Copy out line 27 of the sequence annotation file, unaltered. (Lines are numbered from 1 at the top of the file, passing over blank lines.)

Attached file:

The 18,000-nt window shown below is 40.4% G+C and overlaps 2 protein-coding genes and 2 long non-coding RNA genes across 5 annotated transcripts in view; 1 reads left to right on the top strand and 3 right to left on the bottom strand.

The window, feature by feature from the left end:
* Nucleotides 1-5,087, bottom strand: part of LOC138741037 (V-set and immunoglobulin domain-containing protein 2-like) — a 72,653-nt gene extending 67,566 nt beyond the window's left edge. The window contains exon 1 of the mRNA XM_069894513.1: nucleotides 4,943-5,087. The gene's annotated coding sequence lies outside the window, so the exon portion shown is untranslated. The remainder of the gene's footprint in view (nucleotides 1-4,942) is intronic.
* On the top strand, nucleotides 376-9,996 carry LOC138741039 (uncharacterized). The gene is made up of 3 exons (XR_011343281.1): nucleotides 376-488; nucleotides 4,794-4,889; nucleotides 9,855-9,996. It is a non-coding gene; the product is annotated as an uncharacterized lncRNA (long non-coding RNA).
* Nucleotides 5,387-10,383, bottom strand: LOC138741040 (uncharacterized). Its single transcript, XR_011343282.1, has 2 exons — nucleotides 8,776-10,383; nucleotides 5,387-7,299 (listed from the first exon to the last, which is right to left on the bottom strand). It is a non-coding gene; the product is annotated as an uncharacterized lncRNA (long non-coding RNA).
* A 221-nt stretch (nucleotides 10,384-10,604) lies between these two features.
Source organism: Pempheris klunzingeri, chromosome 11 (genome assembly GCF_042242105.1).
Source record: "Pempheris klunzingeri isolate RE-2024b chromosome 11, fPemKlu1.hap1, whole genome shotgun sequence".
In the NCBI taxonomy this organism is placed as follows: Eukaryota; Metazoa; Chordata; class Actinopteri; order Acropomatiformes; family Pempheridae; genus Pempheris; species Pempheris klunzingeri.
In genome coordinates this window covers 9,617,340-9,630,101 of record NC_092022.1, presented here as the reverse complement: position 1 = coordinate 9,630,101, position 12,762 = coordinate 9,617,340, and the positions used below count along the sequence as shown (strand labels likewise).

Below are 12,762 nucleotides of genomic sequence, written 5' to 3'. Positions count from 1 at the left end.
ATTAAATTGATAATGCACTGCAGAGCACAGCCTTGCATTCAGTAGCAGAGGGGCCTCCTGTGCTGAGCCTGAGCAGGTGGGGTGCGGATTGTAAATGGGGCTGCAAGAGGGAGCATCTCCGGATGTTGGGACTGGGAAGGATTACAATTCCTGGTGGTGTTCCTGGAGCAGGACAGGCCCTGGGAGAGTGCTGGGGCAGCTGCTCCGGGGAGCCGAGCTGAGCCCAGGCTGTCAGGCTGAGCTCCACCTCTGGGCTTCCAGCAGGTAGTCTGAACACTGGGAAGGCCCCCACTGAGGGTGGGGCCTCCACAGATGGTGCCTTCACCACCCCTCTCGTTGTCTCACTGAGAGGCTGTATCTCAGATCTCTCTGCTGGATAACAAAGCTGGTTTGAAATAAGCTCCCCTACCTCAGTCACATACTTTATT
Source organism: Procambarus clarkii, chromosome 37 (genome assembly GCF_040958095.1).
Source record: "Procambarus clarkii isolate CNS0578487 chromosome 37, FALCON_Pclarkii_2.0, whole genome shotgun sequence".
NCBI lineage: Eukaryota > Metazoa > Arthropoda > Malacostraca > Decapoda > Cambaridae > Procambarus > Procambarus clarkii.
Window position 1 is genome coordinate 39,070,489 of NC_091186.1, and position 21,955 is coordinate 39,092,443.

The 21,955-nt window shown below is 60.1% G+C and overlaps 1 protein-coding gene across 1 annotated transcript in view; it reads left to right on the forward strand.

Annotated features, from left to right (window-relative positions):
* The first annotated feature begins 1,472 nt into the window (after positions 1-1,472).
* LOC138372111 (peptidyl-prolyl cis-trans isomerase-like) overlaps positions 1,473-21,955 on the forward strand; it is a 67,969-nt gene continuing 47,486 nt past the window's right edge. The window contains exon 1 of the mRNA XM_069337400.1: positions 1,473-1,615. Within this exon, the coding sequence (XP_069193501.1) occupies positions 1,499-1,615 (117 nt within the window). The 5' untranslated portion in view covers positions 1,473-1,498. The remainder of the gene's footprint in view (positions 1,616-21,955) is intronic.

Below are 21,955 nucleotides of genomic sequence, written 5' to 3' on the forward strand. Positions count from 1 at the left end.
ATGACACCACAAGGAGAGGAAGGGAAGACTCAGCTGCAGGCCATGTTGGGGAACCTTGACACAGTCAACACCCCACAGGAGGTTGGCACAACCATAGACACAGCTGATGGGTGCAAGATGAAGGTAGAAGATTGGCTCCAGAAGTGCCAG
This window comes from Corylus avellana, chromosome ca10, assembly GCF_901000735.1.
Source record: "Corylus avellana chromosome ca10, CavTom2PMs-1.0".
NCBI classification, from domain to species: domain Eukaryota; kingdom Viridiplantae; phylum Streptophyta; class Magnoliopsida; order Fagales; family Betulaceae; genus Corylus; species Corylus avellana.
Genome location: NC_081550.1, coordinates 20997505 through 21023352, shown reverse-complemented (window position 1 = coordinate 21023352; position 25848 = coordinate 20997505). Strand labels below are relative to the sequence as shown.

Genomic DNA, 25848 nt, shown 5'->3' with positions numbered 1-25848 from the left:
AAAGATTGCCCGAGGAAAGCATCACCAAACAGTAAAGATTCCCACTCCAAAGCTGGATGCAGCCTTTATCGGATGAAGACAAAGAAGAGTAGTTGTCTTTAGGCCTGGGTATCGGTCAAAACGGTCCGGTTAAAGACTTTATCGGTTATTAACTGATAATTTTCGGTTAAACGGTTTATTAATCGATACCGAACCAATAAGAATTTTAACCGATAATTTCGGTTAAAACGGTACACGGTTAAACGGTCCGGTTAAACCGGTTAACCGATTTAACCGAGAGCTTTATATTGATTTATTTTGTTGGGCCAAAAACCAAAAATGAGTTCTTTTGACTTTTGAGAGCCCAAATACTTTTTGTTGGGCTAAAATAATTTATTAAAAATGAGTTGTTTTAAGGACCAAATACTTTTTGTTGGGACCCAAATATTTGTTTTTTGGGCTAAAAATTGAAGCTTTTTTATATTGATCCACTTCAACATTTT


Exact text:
Genomic DNA, 25848 nt, shown 5'->3' with positions numbered 1-25848 from the left: